Dreaming of the Pure Vegetable Kingdom

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And alarm clocks fell on their heads every day for the next decade:


On a July night in 1987, scores of elderly and chronically ill patients at Bird S. Coler Memorial Hospital in New York City began to fall violently sick with food poisoning from eggs tainted with salmonella. 

 "It was like a war zone," said Dr. Philippe Tassy, the doctor on call as the sickness started to rage through the hospital. By the time the outbreak ended more than two weeks later, nine people had died and about 500 people had become sick. 

It remains the deadliest outbreak in this country attributed to eggs infected with the bacteria known as Salmonella enteritidis. This year, the same bacteria sickened thousands of people nationwide and led to the recall of half a billion eggs. 

Despite the gap of decades, there is a crucial link between the two outbreaks: in both cases, the eggs came from farms owned by Austin J. DeCoster, one of the country's biggest egg producers.

Since we last spoke on this, change has been hard. Red meat was relatively easy, as I wasn't raised eating it. Chicken a little harder--I've had it twice since I came back. I think I've had fish once or twice. I'm generally able to get eggs locally, so I'm hoping that's OK. Or maybe not.

The last time we did this, there was a pretty big row. A few important points:

1.) It's important to understand that I've spent most of my life in and out of various phases of vegetarianism. As a young child I was allergic to fish, and at the time, no one in my house ate any other meat, so I pretty much ate only eggs and milk. For awhile we didn't use milk either. I grew out of my fish allergy later, and my Moms went back to eating chicken, and so my plate expanded. My point in noting all of this is to point out that I'm not so much going somewhere new, as going back home.

2.) I'm uncomfortable with the notion of eating something that I don't think I have the courage to kill and butcher. While I know I could gut and clean a fish, I don't really think I have it in me to kill and carve up a cow. I think I could deal with a chicken, but I'm really not sure. My own personal morality is uncomfortable with eating things which I can not kill, and perhaps, that I have not killed. I'm not sure about that last part yet.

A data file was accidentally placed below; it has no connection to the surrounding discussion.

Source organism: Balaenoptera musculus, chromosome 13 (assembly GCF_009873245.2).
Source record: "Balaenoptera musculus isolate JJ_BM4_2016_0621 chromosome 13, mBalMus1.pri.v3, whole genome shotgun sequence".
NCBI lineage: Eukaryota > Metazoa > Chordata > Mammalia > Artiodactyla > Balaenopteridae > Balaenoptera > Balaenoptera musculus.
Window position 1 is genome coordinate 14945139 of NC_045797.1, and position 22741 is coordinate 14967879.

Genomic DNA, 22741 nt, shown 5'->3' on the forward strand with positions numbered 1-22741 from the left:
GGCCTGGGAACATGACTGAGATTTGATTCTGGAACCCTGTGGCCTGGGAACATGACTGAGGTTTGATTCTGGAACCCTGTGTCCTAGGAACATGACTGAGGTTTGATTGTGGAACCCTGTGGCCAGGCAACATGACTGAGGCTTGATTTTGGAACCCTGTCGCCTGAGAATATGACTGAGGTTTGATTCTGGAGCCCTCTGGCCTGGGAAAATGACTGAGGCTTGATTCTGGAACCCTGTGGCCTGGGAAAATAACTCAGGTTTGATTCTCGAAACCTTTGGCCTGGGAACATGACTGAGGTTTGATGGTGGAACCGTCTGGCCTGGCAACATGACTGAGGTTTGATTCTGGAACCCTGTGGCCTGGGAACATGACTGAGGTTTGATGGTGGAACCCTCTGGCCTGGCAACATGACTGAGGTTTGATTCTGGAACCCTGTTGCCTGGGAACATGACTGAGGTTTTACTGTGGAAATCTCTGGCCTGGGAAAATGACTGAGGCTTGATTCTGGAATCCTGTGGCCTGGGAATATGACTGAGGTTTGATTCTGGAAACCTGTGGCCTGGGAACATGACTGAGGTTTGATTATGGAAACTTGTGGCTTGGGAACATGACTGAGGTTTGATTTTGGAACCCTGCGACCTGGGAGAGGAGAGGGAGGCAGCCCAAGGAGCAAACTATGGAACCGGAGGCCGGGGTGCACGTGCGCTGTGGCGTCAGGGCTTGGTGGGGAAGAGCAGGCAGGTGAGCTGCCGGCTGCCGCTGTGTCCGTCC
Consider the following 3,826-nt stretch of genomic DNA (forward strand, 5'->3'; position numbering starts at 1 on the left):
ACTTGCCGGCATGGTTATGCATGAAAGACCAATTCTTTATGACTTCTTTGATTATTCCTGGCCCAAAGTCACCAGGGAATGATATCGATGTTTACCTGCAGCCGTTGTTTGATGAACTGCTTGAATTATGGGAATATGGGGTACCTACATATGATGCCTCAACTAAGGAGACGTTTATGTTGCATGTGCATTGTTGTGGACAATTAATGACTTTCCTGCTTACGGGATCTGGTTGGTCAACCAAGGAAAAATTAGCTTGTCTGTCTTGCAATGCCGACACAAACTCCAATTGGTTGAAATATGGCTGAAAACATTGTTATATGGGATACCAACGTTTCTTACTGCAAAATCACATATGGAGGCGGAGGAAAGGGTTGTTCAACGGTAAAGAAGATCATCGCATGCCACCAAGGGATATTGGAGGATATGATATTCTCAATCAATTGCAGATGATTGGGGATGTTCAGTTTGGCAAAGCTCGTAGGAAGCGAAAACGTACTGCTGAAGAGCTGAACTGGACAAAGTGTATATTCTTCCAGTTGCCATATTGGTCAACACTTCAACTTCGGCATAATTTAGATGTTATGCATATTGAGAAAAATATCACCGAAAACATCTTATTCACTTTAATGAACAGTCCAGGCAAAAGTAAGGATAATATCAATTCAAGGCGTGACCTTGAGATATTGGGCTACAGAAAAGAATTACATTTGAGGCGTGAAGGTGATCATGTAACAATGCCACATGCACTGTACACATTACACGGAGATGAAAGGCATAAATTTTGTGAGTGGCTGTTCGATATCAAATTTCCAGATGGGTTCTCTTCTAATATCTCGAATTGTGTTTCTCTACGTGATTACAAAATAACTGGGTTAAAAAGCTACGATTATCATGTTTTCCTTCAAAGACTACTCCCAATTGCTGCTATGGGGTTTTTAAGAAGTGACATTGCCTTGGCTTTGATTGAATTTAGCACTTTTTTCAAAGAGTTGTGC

3.) This blog is, as I've said before, a work of selfishness. It is, in the main, a log of me thinking my way through things. I am generally (though not totally) unconcerned with "convincing" other people, if only because my own thinking is constantly in a state of flux. I may well decide a year from now that what I should be doing is eating everything, but buying it from the farmer's market.

In that spirit, if you're here to debate definite answers than you're in the wrong place. If you're here to pose interesting questions, you've found a home. I am as uninterested in telling people how to think, as I am in telling them how to eat. I am, to some extent, motivated by societal questions (the effect of beef on the environment, for instance) but I am not here to offer societal solutions. 

I do not aim to change you. I aim to change me.
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Ta-Nehisi Coates is a national correspondent at The Atlantic, where he writes about culture, politics, and social issues. He is the author of the memoir The Beautiful Struggle. More

Born in 1975, the product of two beautiful parents. Raised in West Baltimore -- not quite The Wire, but sometimes ill all the same. Studied at the Mecca for some years in the mid-'90s. Emerged with a purpose, if not a degree. Slowly migrated up the East Coast with a baby and my beloved, until I reached the shores of Harlem. Wrote some stuff along the way.

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